3.1 MDAs and Counties have prepared their procurement and cash plans consistent with approved budgets and closed the previous FY on the system within the first two weeks of the FY.

3.2 Realistic in-year forecasts of revenue inflows, borrowing requirements, and consolidated cash balances.

3.3 Commitments fully funded for major programmes delivering services and investments.

3.4 Transfers to and withdrawals from the Consolidated Fund and county revenue funds to State Corporations and service delivery facilities and projects made in full and on time.

 

Increased Transparency and efficiency in procurement processes and contract management in service delivery infrastructure and inputs.  Counties, MDAs and State Corporations conduct public procurement processes transparently, in a timely and efficient manner, using automated procurement systems.  They   negotiate and manage the implementation of complex contracts effectively in line with original cost estimates.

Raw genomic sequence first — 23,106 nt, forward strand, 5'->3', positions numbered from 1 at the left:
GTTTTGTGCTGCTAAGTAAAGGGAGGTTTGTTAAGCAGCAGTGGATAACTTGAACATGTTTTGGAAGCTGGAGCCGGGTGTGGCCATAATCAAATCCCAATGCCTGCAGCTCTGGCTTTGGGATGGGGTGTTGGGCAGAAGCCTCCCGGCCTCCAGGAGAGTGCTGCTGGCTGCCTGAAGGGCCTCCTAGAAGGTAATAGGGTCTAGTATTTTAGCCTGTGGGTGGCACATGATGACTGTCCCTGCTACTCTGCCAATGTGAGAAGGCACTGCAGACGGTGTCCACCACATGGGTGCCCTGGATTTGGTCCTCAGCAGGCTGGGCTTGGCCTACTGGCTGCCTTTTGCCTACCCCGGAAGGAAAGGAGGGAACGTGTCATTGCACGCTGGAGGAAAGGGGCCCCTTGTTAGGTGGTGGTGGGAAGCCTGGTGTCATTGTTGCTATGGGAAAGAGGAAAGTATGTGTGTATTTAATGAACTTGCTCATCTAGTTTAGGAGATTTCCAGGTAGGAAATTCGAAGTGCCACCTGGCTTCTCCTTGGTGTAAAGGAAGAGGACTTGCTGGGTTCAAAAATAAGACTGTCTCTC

4.1 Public Procurement processes are conducted by MDAS, SCs and Counties in a timely and efficient manner using automated procurement systems without causing disruption to service delivery with integrity, transparency and in accordance with the law and when malfeasance occurs the appropriate sanctions are applied.

4.2 MDAS, SCs and Counties negotiate and manage the implementation of complex contracts effectively ensuring they are delivered as planned with value for money.

Increased value for money, performance and accountability in staffing for service delivery. To enable this, uniform norms and standards have been entrenched, for effective performance and productivity of public servants. Public sector human resource information is consolidated, consistent and up to date and salaries are paid through integrated systems which have effective payroll controls.